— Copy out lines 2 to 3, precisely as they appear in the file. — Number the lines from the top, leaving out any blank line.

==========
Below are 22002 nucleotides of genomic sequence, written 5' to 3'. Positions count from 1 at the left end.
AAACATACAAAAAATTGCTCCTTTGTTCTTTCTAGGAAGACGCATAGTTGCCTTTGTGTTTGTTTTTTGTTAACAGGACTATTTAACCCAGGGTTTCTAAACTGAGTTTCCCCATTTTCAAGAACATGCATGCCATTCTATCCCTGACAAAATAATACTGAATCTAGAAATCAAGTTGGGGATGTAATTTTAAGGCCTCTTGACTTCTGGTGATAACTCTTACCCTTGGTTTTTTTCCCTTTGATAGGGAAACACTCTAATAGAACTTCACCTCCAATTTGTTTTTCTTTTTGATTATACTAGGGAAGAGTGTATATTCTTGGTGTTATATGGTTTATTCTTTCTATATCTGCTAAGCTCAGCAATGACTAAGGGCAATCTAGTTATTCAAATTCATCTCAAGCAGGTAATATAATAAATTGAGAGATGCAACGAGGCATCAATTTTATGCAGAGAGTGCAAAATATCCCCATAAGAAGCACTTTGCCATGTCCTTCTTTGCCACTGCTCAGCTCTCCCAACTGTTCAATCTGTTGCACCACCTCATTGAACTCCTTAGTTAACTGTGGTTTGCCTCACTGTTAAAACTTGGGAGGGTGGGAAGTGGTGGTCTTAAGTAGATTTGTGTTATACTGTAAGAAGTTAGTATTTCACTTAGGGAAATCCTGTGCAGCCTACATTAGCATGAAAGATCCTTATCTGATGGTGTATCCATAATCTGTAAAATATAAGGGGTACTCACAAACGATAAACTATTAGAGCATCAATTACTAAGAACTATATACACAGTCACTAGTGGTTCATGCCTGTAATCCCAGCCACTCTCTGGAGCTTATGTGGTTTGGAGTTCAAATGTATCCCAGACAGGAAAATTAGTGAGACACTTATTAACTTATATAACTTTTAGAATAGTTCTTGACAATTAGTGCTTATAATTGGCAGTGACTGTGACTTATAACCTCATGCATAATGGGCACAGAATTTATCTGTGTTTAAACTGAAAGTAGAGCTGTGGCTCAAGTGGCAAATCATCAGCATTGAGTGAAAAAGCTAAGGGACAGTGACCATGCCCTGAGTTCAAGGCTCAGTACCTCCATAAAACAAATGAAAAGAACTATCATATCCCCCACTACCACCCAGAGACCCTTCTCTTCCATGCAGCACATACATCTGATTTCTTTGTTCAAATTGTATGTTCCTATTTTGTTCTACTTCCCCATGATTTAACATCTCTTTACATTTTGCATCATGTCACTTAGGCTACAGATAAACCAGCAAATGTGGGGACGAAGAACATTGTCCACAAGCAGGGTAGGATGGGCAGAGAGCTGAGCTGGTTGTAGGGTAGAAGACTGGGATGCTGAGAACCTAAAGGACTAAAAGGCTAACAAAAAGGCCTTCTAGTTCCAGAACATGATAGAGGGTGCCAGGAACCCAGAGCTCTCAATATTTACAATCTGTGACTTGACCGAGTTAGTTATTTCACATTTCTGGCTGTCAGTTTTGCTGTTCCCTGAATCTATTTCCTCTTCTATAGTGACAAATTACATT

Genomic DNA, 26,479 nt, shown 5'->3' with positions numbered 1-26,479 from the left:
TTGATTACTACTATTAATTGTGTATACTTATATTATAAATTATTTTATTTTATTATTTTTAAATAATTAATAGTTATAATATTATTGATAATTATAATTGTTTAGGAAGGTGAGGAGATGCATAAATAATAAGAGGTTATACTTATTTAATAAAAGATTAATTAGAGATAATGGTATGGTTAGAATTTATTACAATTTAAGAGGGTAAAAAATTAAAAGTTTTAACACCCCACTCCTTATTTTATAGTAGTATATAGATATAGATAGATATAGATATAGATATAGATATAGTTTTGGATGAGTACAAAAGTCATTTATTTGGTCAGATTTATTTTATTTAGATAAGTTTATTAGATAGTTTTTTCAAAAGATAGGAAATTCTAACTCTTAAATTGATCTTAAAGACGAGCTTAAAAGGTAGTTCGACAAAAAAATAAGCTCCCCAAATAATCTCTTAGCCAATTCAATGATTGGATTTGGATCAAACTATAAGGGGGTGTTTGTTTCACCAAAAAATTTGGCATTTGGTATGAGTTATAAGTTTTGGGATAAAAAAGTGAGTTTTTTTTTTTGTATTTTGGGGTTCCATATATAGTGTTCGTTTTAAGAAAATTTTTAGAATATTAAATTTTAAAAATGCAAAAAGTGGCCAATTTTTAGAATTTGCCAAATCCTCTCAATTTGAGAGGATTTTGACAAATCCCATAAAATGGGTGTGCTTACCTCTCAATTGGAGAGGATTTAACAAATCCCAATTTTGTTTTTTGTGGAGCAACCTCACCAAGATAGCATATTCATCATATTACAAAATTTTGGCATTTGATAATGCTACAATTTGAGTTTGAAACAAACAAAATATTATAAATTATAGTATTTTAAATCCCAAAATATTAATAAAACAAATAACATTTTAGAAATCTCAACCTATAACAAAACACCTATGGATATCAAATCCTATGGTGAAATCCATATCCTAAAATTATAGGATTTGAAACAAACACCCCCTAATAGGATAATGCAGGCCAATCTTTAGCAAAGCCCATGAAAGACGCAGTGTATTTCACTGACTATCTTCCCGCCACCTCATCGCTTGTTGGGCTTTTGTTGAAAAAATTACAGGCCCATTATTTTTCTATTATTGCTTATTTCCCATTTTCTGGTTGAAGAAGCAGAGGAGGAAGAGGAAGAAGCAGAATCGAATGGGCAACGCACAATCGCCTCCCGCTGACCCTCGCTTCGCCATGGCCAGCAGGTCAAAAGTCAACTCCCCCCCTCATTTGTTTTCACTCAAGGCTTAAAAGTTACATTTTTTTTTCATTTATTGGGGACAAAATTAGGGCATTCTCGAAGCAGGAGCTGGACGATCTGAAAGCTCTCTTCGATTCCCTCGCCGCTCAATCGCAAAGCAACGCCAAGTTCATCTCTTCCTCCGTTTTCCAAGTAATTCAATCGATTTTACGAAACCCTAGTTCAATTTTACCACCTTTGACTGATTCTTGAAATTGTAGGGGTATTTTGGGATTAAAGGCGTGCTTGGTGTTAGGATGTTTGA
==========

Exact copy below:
AAACATACAAAAAATTGCTCCTTTGTTCTTTCTAGGAAGACGCATAGTTGCCTTTGTGTTTGTTTTTTGTTAACAGGACTATTTAACCCAGGGTTTCTAAACTGAGTTTCCCCATTTTCAAGAACATGCATGCCATTCTATCCCTGACAAAATAATACTGAATCTAGAAATCAAGTTGGGGATGTAATTTTAAGGCCTCTTGACTTCTGGTGATAACTCTTACCCTTGGTTTTTTTCCCTTTGATAGGGAAACACTCTAATAGAACTTCACCTCCAATTTGTTTTTCTTTTTGATTATACTAGGGAAGAGTGTATATTCTTGGTGTTATATGGTTTATTCTTTCTATATCTGCTAAGCTCAGCAATGACTAAGGGCAATCTAGTTATTCAAATTCATCTCAAGCAGGTAATATAATAAATTGAGAGATGCAACGAGGCATCAATTTTATGCAGAGAGTGCAAAATATCCCCATAAGAAGCACTTTGCCATGTCCTTCTTTGCCACTGCTCAGCTCTCCCAACTGTTCAATCTGTTGCACCACCTCATTGAACTCCTTAGTTAACTGTGGTTTGCCTCACTGTTAAAACTTGGGAGGGTGGGAAGTGGTGGTCTTAAGTAGATTTGTGTTATACTGTAAGAAGTTAGTATTTCACTTAGGGAAATCCTGTGCAGCCTACATTAGCATGAAAGATCCTTATCTGATGGTGTATCCATAATCTGTAAAATATAAGGGGTACTCACAAACGATAAACTATTAGAGCATCAATTACTAAGAACTATATACACAGTCACTAGTGGTTCATGCCTGTAATCCCAGCCACTCTCTGGAGCTTATGTGGTTTGGAGTTCAAATGTATCCCAGACAGGAAAATTAGTGAGACACTTATTAACTTATATAACTTTTAGAATAGTTCTTGACAATTAGTGCTTATAATTGGCAGTGACTGTGACTTATAACCTCATGCATAATGGGCACAGAATTTATCTGTGTTTAAACTGAAAGTAGAGCTGTGGCTCAAGTGGCAAATCATCAGCATTGAGTGAAAAAGCTAAGGGACAGTGACCATGCCCTGAGTTCAAGGCTCAGTACCTCCATAAAACAAATGAAAAGAACTATCATATCCCCCACTACCACCCAGAGACCCTTCTCTTCCATGCAGCACATACATCTGATTTCTTTGTTCAAATTGTATGTTCCTATTTTGTTCTACTTCCCCATGATTTAACATCTCTTTACATTTTGCATCATGTCACTTAGGCTACAGATAAACCAGCAAATGTGGGGACGAAGAACATTGTCCACAAGCAGGGTAGGATGGGCAGAGAGCTGAGCTGGTTGTAGGGTAGAAGACTGGGATGCTGAGAACCTAAAGGACTAAAAGGCTAACAAAAAGGCCTTCTAGTTCCAGAACATGATAGAGGGTGCCAGGAACCCAGAGCTCTCAATATTTACAATCTGTGACTTGACCGAGTTAGTTATTTCACATTTCTGGCTGTCAGTTTTGCTGTTCCCTGAATCTATTTCCTCTTCTATAGTGACAAATTACATT

Genomic DNA, 26,479 nt, shown 5'->3' with positions numbered 1-26,479 from the left: